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“How can a creature who will certainly die have an understanding of things that will exist forever?”
BY MARIA POPOVA
#ZH Digital - UFSM
Nossos cumprimentos ao recém empossado Magnífico Reitor da Universidade Federal de SM (minha terra natal). O avô mencionado por ele -Vitor Francisco Schuch - foi meu amigo no início da década de cinquenta, pouco antes de eu deixa a cidade. Tenho também saudade, e gratas recordações do Chefe Vitor - criador do Clã de Pioneiros Ibitory-Retan (nome indígena do local onde se desenvolveu a cidade) - Hoje, um neto meu - Pedro Martin Achutti Olivé - tem como Reitor, um neto do Chefe Vitor.
Aproveito para agradecer mais uma vez, na pessoa do neto, as belas aventuras que tive com seu avô, e ao mesmo tempo enviar meus votos de sucesso.
No Knowledge, No Problems Computer scientist Amit Sahai explains “zero-knowledge proofs” — a way to prove something without revealing any additional information — at five levels of difficulty for WIRED. Sahai has used this concept to hide the inner workings of computer programs from would-be hackers. In a 2014 article for Quanta, Erica Klarreich wrote about Sahai’s pioneering work in “program obfuscation.”
Intentional Icarus The Parker probe recently entered the sun’s corona, giving us the closest-ever view of our star, Marina Koren writes for The Atlantic. Much about the sun remains a mystery despite its proximity to us. In 2019 Natalie Wolchover wrote for Quanta about scientists’ attempts to understand the gamma rays emanating from our star.
More than 1.2 million people died in 2019 of infections from antibiotic-resistant bacteria, according to a global study of 204 countries. The burden was highest in sub-Saharan Africa and South Asia, with children under 5 the most at risk. Another five million people died in 2019 from diseases in which antibiotic-resistant bacteria had a role. For comparison, researchers estimate that, in the same year, AIDS caused 860,000 deaths and malaria caused 640,000.
Life-long lessons from India and Japan Family ties in the world’s second-most-populous country are loosening as more Indians move for work. Farther east, one in three Japanese people will be over 65 by 2036. What can these countries teach us?
On 19 January, co-founders Rick Klausner and Hans Bishop publicly launched an aging research initiative called Altos Labs, with $3 billion in initial financing from backers including tech investor Yuri Milner and Amazon founder Jeff Bezos. This is the latest in a recent surge of investment in ventures seeking to build anti-aging interventions on the back of basic research into epigenetic reprogramming. In December, cryptocurrency company Coinbase’s cofounder Brian Armstrong and venture capitalist Blake Byers founded NewLimit, an aging-focused biotech backed by an initial $105 million investment, with the University of California, San Francisco’s Alex Marson and Stanford’s Mark Davis as advisors.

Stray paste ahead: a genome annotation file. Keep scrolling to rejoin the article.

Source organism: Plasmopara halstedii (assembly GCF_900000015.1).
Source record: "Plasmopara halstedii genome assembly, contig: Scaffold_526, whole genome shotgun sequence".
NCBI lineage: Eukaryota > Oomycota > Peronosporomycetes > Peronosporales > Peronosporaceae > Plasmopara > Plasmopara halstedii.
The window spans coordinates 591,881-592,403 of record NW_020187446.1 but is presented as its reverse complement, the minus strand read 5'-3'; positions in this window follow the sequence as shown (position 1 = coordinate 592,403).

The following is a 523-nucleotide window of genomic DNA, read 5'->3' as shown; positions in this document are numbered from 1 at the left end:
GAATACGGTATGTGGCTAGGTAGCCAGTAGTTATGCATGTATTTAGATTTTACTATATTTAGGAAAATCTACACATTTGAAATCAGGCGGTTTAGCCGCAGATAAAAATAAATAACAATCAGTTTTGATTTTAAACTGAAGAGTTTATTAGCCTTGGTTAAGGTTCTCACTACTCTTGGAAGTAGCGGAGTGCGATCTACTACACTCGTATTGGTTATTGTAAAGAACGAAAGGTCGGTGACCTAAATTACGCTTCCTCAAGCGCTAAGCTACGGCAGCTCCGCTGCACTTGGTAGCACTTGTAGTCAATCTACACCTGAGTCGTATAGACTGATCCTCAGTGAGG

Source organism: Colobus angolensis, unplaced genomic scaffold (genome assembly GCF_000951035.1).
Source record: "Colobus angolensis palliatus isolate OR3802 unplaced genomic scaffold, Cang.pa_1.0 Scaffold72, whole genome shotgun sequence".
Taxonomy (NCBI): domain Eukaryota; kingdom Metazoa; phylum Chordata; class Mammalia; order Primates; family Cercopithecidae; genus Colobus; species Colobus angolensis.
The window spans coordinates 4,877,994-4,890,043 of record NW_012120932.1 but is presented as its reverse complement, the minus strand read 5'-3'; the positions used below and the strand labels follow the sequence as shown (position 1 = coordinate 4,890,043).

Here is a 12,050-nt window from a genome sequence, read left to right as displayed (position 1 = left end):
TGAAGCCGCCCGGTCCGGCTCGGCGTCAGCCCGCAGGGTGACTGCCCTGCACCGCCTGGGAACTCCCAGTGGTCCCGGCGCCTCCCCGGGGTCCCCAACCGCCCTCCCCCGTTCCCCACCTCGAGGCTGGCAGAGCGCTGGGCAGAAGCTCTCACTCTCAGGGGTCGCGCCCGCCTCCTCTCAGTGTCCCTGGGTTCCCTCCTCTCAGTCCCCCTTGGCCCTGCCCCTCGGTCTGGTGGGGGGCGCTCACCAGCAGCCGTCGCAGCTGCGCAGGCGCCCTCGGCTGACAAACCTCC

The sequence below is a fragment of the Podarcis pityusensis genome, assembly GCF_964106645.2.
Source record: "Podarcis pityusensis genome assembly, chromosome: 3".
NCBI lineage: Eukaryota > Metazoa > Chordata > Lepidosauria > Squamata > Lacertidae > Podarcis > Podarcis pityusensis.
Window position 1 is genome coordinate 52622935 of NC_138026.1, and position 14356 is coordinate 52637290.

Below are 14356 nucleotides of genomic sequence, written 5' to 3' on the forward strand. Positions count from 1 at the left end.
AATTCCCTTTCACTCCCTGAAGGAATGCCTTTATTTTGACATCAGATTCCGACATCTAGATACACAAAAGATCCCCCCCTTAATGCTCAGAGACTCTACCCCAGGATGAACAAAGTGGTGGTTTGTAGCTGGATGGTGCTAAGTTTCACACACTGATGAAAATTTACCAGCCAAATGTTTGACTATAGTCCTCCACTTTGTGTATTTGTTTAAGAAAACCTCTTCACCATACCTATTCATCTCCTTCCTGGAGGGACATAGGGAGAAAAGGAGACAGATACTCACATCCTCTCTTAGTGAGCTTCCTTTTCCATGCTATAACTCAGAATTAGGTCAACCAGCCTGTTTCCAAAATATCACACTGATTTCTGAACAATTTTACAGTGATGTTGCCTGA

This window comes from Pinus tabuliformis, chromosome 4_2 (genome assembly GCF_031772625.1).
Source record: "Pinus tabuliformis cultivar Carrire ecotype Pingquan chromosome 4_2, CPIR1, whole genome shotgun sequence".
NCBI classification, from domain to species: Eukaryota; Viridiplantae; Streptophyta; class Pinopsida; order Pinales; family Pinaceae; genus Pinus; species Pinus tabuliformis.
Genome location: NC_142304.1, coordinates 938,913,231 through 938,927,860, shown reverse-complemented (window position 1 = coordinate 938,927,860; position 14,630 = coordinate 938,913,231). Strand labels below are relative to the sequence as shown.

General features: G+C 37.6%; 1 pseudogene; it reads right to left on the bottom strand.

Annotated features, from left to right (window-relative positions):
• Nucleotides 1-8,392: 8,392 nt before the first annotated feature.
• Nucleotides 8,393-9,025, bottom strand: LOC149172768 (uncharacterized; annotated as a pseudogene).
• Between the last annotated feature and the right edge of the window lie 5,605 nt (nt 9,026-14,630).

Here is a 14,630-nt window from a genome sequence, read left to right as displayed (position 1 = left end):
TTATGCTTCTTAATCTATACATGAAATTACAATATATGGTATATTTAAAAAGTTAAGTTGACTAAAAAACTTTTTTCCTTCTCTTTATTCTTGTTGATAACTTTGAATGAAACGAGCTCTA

The discovery of the ‘Yamanaka factors’ — four transcription factors (Oct3/4, Sox2, c-Myc and Klf4) that can reprogram a differentiated somatic cell into a pluripotent embryonic-like state — earned Kyoto University researcher Shinya Yamanaka a share of the Nobel prize in 2012. The finding, described in 2006, transformed stem cell research by providing a new source of embryonic stem cell (ESC)-like cells, induced pluripotent stem cells (iPSCs), that do not require human embryos for their derivation. But in recent years, Yamanaka factors have also become the focus for another burgeoning area: aging research.#NY Review of Books
Neutrinos are one of the most elusive particles in the cosmos, second only to ultra-mysterious dark matter. They are made in considerable quantity — they participate in the weak nuclear force and they're responsible for nuclear fusion and decay. So any time something nuclear is happening, neutrinos are involved. For example, the sun's core is a giant nuclear fusion reaction, so naturally, it's producing quite a few neutrinos. If you hold your thumb up to the sun, approximately 60 billion neutrinos will pass through your thumbnail every second, according to past studies.
(ALFRED PASIEKA/SCIENCE PHOTO LIBRARY via Getty Images)
Oddly tangled and looped DNA structures could be linked to cancer, according to a new study in mice. DNA typically looks like a twisted ladder. But the loss of key enzymes in the body causes the genetic molecule to become tangled up in bizarre loops and knots, and at least in mice, these odd DNA structures may drive the development of cancer, The Scientist reported.